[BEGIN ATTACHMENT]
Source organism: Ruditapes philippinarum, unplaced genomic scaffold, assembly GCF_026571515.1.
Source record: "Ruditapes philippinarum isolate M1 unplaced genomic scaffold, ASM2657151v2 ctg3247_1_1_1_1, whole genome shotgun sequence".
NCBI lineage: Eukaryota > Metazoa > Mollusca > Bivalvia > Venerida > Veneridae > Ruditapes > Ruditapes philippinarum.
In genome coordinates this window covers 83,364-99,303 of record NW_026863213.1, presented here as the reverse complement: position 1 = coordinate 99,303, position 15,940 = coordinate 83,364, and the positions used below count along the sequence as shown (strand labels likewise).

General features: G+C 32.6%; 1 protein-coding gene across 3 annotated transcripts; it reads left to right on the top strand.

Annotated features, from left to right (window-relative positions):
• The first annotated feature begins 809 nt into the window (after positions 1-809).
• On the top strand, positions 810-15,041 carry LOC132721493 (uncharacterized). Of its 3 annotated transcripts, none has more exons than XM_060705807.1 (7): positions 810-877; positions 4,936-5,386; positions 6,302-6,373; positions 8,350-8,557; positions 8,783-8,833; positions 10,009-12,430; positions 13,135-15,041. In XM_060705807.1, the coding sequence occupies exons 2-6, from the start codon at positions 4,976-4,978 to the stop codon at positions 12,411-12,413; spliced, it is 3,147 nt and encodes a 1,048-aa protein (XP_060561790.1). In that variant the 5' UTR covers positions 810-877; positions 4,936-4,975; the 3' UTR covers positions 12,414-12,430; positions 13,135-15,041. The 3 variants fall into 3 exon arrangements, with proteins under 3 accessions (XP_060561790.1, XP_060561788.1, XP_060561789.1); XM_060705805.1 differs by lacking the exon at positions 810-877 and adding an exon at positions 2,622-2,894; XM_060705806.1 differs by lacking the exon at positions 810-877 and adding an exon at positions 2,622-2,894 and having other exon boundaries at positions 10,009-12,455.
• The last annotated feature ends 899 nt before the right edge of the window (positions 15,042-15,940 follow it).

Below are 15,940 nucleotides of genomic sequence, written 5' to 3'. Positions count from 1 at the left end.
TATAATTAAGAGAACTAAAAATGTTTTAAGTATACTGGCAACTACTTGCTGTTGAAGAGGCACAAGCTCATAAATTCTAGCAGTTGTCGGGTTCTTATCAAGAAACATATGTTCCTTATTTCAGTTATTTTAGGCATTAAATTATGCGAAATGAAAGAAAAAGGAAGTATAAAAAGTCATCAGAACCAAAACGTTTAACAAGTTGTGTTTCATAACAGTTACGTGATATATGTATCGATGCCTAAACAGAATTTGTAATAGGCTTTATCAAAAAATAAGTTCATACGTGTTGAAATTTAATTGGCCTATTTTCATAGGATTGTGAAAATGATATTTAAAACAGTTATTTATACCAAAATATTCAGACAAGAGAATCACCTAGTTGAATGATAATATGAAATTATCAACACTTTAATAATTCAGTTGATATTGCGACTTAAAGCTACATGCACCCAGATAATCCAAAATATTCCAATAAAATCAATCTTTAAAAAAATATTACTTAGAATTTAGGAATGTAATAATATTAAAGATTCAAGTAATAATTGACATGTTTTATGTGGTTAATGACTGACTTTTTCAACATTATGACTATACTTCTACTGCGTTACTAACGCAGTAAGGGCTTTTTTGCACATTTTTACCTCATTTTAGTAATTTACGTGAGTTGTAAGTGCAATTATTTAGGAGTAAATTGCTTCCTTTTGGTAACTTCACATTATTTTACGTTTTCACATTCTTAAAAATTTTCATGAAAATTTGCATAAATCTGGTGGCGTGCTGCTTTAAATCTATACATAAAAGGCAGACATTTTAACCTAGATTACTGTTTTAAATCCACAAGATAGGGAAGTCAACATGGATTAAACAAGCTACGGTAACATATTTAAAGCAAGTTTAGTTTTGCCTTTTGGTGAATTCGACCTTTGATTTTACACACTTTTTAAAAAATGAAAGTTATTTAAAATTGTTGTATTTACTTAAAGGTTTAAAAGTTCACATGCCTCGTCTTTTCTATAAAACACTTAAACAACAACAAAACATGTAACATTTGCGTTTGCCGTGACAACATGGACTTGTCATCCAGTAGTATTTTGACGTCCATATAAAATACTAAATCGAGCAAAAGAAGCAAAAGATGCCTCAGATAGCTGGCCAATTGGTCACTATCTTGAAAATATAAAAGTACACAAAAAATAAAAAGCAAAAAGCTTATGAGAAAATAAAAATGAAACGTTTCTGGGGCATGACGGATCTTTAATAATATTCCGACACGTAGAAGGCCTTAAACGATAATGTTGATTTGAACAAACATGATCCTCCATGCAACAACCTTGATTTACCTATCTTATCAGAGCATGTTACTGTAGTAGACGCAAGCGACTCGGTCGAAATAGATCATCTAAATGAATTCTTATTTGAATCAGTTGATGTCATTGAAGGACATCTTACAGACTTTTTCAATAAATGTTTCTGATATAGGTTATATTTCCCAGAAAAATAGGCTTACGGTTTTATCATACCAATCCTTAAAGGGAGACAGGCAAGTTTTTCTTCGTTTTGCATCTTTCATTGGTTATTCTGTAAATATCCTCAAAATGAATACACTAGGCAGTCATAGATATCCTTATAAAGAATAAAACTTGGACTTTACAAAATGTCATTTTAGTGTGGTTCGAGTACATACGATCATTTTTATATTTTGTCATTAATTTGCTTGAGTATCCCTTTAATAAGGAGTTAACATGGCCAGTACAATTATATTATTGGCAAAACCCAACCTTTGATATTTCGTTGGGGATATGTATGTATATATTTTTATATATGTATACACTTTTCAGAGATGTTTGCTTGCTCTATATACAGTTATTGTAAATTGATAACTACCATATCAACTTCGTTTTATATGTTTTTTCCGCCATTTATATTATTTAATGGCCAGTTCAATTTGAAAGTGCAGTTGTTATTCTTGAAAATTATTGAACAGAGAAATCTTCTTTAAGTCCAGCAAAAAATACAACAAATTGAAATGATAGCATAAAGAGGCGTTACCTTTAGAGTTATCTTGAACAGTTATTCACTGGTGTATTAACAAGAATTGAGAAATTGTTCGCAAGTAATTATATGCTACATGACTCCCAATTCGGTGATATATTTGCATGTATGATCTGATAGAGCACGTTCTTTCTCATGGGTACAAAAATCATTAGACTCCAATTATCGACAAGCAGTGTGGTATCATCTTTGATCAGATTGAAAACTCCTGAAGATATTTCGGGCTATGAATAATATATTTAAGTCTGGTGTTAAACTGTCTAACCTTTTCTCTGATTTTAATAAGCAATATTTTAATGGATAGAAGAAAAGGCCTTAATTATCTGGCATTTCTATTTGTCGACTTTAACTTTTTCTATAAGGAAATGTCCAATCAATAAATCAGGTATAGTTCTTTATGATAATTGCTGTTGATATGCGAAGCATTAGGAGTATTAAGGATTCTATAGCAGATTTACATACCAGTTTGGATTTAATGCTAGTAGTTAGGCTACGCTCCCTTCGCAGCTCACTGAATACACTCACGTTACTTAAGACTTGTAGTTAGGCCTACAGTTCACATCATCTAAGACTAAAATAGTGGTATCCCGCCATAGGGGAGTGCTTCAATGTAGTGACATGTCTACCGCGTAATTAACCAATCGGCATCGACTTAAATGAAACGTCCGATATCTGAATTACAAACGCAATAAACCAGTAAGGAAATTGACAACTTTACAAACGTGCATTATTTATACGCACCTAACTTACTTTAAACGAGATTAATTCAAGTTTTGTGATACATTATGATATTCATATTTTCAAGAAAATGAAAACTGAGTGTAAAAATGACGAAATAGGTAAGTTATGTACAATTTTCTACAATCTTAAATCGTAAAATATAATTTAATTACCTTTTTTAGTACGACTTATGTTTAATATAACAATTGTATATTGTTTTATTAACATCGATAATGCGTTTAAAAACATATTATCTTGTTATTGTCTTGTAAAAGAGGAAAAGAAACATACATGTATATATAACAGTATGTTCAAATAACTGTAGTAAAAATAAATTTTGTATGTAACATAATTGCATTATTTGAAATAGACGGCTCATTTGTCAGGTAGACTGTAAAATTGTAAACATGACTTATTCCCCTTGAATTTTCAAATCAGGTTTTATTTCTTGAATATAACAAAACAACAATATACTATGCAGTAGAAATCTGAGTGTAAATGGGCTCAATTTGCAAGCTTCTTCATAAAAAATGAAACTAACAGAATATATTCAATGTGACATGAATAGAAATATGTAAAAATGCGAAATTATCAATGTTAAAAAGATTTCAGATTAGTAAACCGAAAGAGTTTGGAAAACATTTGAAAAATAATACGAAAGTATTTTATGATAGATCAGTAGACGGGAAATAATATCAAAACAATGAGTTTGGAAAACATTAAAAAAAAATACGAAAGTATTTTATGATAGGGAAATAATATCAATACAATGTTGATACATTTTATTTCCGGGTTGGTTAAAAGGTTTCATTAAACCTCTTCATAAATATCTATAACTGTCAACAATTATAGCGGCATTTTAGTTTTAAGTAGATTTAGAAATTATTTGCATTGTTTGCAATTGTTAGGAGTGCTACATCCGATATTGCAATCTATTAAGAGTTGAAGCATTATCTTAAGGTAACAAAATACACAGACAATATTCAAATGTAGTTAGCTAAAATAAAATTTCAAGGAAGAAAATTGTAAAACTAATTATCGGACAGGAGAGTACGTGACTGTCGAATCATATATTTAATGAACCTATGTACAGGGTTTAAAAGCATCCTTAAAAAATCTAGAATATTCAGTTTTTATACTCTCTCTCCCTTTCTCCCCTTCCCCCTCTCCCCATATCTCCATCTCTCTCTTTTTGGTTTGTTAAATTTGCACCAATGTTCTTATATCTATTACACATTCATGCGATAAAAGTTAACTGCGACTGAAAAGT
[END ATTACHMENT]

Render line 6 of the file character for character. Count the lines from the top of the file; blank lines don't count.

Annotated features, from left to right (window-relative positions):